What is Adjustment of Status?

Did you lawfully enter the U.S. with a visa? Are married to a U.S. Citizen, have an adult U.S. Citizen child, or a U.S. citizen parent? Do you have an approved immigrant employee petition? Or, did someone file a petition for you or a parent decades ago? You have options. One of them is Adjustment of Status. 

If a non-U.S. citizen is deemed deportable and who is the parent, spouse, widow or child of a U.S. citizen, or who has an approved immigrant employee visa petition, may be eligible to apply to the Immigration Judge to adjust his or her status to that of a lawful permanent resident. Also qualified to apply for adjustment of status are many those whose “priority dates” for permanent residence are “current.” Important to this form of relief is that the potential deportee entered the United States legally (for example, the alien entered using a valid visitor visa) and did not cross the border (entry without inspection). Often, however, a petition may have been filed for the immigrant years ago by a parent, sibling, or, for another immediate relative, one may still be eligible to adjust status to lawful permanent resident even if immigrant entered without a visa, under laws enacted decades ago, such as 245(i).

If a person obtained conditional permanent residence based upon their marriage, or the marriage of their alien parent, to a U.S. citizen may have their legal status terminated by the immigration if they fail to meet certain requirements. However, once immigration places them in deportation proceedings, they may renew their applications for permanent residence before an Immigration Judge.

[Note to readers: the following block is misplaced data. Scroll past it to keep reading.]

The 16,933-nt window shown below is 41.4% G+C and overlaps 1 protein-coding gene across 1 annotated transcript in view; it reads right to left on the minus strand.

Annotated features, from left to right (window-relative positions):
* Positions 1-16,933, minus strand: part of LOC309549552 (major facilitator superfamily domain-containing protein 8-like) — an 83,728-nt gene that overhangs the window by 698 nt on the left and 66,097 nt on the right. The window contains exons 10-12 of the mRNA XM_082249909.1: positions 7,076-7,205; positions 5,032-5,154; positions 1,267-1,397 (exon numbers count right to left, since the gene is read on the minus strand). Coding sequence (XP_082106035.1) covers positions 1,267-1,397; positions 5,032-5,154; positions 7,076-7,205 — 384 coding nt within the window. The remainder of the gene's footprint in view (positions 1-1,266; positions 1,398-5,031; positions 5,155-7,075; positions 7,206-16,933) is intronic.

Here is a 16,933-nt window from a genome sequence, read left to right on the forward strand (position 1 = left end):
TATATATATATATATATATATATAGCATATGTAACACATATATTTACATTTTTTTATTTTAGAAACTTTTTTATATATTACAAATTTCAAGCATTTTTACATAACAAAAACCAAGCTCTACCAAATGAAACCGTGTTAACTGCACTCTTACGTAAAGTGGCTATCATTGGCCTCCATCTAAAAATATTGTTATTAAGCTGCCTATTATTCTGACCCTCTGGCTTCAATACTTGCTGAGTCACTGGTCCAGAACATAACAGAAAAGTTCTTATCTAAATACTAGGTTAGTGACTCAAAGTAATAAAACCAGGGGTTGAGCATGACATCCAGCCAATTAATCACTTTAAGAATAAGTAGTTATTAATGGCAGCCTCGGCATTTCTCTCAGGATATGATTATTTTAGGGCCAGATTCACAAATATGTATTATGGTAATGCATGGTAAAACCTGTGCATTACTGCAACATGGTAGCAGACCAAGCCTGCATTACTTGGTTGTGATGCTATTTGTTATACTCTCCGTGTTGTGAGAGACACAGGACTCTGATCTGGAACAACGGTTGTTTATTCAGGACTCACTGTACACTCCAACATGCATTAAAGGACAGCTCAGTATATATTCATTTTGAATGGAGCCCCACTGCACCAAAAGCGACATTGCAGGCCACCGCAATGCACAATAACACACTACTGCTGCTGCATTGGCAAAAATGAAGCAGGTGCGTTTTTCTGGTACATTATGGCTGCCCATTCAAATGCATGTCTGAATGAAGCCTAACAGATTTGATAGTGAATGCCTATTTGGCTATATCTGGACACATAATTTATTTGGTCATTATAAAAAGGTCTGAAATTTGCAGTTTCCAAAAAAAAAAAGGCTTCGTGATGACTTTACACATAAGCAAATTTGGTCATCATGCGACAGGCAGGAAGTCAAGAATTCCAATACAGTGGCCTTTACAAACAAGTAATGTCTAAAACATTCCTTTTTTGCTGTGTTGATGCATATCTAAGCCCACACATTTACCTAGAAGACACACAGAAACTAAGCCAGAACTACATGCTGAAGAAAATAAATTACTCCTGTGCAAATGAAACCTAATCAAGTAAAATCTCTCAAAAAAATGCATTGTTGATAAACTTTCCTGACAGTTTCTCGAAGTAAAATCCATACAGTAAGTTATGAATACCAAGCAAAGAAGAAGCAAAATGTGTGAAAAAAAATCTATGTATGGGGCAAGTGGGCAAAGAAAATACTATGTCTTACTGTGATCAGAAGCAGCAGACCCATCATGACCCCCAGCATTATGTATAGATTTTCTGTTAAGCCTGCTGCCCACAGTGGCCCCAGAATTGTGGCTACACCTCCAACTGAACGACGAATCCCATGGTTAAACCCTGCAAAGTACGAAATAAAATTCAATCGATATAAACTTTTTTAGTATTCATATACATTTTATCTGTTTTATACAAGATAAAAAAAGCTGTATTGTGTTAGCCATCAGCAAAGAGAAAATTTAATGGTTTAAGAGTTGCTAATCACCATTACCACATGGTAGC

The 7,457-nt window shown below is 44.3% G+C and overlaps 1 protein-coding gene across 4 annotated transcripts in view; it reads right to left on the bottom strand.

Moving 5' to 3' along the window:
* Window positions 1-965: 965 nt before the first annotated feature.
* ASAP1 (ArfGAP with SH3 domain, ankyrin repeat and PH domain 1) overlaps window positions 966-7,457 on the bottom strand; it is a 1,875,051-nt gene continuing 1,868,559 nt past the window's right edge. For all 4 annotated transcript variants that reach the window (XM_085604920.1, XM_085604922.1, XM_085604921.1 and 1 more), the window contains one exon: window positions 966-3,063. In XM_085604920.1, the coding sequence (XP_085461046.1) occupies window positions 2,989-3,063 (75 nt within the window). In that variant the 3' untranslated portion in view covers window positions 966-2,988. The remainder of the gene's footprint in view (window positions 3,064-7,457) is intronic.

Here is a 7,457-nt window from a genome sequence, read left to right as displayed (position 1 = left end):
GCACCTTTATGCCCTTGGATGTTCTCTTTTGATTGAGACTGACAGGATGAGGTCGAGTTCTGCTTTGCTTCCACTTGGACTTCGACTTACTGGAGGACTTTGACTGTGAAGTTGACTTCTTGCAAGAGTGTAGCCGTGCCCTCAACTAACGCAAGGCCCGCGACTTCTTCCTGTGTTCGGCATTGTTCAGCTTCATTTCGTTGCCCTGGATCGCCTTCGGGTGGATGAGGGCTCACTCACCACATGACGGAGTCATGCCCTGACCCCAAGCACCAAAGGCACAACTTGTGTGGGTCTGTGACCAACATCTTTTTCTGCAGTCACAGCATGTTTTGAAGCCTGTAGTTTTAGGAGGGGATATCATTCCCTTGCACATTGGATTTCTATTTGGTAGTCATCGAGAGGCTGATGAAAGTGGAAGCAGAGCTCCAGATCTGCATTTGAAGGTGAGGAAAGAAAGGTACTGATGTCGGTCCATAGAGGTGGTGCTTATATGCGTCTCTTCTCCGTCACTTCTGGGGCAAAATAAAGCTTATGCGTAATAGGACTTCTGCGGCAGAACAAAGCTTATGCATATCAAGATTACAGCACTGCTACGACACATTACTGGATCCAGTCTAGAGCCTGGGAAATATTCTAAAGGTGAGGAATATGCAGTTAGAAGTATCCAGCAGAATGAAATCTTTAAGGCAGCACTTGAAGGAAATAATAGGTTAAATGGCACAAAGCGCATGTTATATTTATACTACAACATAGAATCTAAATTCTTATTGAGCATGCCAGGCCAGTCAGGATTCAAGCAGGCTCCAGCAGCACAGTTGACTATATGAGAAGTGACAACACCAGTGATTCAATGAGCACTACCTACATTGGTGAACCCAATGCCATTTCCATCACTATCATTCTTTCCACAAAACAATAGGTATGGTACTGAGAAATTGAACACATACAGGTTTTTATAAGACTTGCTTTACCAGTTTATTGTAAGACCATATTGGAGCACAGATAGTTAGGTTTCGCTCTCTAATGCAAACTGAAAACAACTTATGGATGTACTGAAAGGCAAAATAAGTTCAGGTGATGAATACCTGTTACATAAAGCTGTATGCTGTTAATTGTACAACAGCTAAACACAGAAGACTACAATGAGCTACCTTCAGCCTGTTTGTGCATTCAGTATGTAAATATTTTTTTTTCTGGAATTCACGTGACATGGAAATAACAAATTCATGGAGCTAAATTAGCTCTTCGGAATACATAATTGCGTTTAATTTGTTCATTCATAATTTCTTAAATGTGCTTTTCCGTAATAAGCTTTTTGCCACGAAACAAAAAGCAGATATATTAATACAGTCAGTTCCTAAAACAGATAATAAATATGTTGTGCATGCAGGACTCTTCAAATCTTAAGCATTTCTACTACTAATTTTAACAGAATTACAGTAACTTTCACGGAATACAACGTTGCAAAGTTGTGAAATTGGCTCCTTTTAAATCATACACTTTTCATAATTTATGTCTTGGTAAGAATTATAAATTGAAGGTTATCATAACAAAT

If a potential deportee who is otherwise admissible (no criminal convictions, does not have certain types of medical issues, is not a drug trafficker and entered the country using a legal non-immigrant visa) marries an American Citizen prior to the commencement of removal proceedings, then, often times, a Norris McLaughlin Deportation Defense Attorney will move that the Immigration Court terminate removal proceedings to allow USCIS to adjudicate the adjustment of status application. If, however, the alien married after removal proceedings commenced, then the adjustment of status application must be decided by the Immigration Judge and Norris McLaughlin’s Deportation Attorneys must prove to the Immigration Judge that the alien and the American Citizen married for love, by clear and convincing evidence.

Do not fight your immigration battle alone. Call us at (484) 544-0022 to schedule a free consultation.  In New Jersey, call (908) 821-1868.